“He just was a really cool kid,” said Tomarris Bell, Archie’s track teammate at UB. “We met freshman year because we became roommates. Just from there he was very energetic, high spirits, always laughing and goofing around, so we just meshed really well. Just a great guy. He would do anything for you.”
The facade Archie presented to friends, family and acquaintances masked an anguish swirling within. No one close to him sensed the extent of his unease. Any clues he may have dropped concerning the depths of his depression were too vague to draw notice or sound an alarm.
On April 22, alone in his campus apartment, Brian Archie, former state high school long jump champion at Niagara Falls, Academic all-conference in track at UB and the effusively proud father of Jayden, took his own life. He was one academic year shy of graduating with majors in international business and Spanish with a minor in education.
“I was stunned,” said Jon Robins, who coaches track at Niagara Falls. “This was a kid that had everything going for him. He was going to make it out of Niagara Falls and make something out of himself. It was a good point in his life, you would think.”
“As far as making heads or tails of it, I don’t think we ever will,” said Brian’s father, Brian Archie Sr. “I’ve still been trying. I try every day. What did we miss? There’s a point I guess where there’s a change in the individual. It’s subtle. But we missed it. We missed it totally.”
“Sometimes that mind just gets the best of us at times,” said Brian’s mother, Olympia Glasco. “It just takes over and I think that’s what happened.”
A speedster born to run
“He was about 12 or 13. He could never beat me in a race,” Olympia recalled. “Never. Never. I was pretty fast myself. And one day he just came to me and said, ‘Mom, I’ve been practicing. I’m ready.’ I’m like, ‘Aw, you need a head start. Come on. I’ll give you one.’
“He said, ‘Nope. I’ve been focusing. I’m going to beat you.’
“Next thing I know, swoosh! He took off like the wind. All I could see was like rocks and grass and dirt hitting me in the face. I’m like, ‘OK, you got it. You finally beat me.’ ”
Brian took his emerging speed to the track at Niagara Falls and became a practitioner of the long jump and the triple jump, events that evoke images of tall, long-legged athletes churning down runways before hurtling toward sandy pits. The prototype didn’t fit. Brian was all of 5-foot-4. But he built an advantage out of speed and his passion for technique. He won the state indoor long jump championship as a Niagara Falls senior, and that spring broke the 22-year-old Section VI record in the outdoor event.
“The kid I know was just the happiest, loved what he was doing, loved being on the track team,” Robins said. “I really thought some day he was going to come back and coach. He loved being around kids and working with them and teaching them things. That was his thing in life. That was the thing he was good at.”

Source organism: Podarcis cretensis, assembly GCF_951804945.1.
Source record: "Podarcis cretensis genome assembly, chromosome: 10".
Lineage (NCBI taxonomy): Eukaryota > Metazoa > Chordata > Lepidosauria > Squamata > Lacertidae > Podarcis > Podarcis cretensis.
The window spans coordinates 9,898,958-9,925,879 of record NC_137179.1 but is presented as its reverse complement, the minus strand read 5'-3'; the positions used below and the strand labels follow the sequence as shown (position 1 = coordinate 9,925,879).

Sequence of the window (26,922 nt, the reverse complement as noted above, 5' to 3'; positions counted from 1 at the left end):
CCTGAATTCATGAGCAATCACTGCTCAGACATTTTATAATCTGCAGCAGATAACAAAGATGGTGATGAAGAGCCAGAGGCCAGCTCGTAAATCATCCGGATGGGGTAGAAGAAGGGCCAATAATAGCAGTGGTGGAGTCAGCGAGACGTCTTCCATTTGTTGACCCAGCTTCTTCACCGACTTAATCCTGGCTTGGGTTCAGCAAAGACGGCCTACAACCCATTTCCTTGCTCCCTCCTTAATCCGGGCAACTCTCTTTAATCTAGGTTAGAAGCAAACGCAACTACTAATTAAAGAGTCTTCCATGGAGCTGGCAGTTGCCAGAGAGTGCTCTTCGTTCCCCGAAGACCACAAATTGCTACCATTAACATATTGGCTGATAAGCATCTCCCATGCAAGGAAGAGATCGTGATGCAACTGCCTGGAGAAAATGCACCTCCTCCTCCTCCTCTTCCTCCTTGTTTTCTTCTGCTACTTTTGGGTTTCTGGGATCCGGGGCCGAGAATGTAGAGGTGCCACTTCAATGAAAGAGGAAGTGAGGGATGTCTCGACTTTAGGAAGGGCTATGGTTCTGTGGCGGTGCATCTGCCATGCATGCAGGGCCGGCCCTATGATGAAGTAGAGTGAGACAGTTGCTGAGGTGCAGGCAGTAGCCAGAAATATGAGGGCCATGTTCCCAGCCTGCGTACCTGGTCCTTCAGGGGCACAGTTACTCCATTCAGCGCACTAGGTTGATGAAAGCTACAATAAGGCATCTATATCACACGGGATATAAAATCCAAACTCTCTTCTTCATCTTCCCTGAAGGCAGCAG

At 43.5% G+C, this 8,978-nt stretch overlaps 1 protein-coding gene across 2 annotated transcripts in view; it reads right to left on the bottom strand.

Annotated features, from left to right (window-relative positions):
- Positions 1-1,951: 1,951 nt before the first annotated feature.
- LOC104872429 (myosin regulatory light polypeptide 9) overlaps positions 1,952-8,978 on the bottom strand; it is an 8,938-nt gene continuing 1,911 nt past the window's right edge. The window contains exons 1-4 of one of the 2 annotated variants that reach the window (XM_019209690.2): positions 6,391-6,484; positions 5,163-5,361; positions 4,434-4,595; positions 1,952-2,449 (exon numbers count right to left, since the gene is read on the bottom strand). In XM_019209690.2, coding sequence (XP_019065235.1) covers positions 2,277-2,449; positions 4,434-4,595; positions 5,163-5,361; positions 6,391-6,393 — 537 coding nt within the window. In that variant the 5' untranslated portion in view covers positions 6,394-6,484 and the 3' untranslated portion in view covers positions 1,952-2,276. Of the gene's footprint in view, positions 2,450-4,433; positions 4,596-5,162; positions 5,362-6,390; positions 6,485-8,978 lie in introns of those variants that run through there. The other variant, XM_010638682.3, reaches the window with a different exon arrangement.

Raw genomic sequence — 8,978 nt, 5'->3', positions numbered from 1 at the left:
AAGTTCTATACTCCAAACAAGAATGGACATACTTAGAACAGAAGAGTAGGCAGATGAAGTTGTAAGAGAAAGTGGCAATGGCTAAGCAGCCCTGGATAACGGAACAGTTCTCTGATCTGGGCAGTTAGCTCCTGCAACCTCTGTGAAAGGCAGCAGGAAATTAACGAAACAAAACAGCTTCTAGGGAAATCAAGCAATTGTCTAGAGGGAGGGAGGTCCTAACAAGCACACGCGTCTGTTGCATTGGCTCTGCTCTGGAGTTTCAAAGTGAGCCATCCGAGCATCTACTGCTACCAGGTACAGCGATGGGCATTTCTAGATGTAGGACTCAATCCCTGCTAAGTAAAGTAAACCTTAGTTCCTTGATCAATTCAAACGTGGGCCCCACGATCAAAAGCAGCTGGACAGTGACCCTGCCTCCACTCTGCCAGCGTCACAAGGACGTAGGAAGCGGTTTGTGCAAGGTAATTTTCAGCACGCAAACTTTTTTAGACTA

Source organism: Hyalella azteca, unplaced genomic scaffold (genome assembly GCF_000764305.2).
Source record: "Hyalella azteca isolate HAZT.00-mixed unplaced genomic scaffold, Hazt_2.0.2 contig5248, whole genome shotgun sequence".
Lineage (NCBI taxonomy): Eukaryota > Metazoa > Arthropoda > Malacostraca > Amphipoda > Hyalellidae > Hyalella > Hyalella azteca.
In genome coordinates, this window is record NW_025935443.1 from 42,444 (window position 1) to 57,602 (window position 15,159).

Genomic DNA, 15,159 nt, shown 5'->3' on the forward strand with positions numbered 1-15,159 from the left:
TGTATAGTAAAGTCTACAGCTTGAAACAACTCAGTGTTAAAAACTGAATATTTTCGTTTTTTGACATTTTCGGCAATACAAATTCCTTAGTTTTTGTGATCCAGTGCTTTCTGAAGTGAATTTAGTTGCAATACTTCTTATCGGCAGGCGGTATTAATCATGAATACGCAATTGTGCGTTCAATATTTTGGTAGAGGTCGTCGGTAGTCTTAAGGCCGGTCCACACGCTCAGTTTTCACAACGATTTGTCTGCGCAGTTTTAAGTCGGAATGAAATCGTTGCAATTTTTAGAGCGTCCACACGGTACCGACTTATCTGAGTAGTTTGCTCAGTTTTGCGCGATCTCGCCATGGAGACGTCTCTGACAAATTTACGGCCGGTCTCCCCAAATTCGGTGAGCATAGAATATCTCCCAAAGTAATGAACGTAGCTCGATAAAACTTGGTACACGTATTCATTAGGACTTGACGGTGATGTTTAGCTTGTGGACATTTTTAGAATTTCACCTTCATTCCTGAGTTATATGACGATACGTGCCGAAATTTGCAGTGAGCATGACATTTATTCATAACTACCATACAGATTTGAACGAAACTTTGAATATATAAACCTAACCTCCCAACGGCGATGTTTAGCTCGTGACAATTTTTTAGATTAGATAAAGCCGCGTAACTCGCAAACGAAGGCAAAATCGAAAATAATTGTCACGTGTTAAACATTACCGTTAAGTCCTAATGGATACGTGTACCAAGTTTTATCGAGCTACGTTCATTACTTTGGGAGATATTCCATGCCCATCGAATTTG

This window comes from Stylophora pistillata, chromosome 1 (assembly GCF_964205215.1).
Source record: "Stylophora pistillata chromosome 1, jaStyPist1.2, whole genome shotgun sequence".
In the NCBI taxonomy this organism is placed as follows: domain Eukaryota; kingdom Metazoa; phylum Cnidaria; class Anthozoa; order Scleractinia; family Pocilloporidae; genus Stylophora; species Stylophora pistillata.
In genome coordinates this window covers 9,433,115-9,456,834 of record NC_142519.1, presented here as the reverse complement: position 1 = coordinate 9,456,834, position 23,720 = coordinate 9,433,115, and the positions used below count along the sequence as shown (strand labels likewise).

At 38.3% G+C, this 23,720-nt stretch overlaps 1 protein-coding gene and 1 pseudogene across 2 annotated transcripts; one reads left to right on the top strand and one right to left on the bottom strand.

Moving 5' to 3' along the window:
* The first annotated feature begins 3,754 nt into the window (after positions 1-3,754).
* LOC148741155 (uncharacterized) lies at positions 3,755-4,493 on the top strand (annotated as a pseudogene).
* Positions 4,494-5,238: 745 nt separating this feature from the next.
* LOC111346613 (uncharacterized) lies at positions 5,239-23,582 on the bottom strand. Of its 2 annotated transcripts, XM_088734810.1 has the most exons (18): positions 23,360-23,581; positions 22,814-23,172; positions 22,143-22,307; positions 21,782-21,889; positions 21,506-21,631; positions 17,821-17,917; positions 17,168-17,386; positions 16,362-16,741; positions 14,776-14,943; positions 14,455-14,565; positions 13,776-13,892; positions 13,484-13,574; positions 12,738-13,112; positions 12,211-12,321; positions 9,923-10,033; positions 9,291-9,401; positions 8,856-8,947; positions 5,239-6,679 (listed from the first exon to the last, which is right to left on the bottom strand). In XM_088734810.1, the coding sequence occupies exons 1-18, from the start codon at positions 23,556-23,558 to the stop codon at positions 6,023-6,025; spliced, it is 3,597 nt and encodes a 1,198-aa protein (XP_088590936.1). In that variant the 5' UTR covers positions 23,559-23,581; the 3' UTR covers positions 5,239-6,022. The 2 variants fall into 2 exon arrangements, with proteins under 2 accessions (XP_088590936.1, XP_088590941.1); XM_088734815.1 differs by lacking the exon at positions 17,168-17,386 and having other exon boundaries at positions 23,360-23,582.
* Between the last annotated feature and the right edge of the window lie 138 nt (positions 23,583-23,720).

Olympia told her son the same thing as he slid into his education minor and began speaking at area schools as part of his classwork. As she shows a collection of “Thank You” notes sent by grade-school students it becomes evident the kids connected with him. Brian also made it back to Niagara Falls, speaking to a class at the high school some six weeks before his death.
“I saw him in the hallway and we talked for about five, 10 minutes, and that was it,” Robins said. “That was the last time I saw him.”
As Robins said, a life as a teacher or coach seemed Brian’s destiny. He yearned to acquire and share knowledge. And he had a knack for hitting it off with children, his son Jayden foremost among them.
“His son was his world,” Bell said. “Since the first day I met him I knew he had a son. That’s one of the first things he told me about himself is that he had a son. He was proud of it. He was like, it happened, maybe not the way he wanted to, but he was proud of it, he really didn’t shy away from it or care to hide it. And he always would do everything he possibly could for his son, give his son everything. If his son had a birthday he would figure out any way to give his son everything he wanted for his birthday.”
“His son called him from here to come all the way from Buffalo because he wanted a Happy Meal from McDonald’s,” Glasco said, smiling at the memory. “He drove all the way to Niagara Falls from school to get him his Happy Meal and drove all the way back.”
“He was a great father” said Jayden’s mom, Jasmaine West. “He was the ultimate great father. Jayden needed anything, he went and got it. Period. No ifs, ands, buts. He just had everything. Love, everything. Almost like the perfect person, the perfect father. …
“I’m guessing it was all a little too overwhelming for him. But I just don’t understand why he would do this to himself, to my son, because now my son is left without a parent. Especially when he started baseball. Like everyone’s there with their fathers and I’m there …
Her voice trails off.
“I didn’t get it at all. I still don’t get it.”
Pain buried on in the inside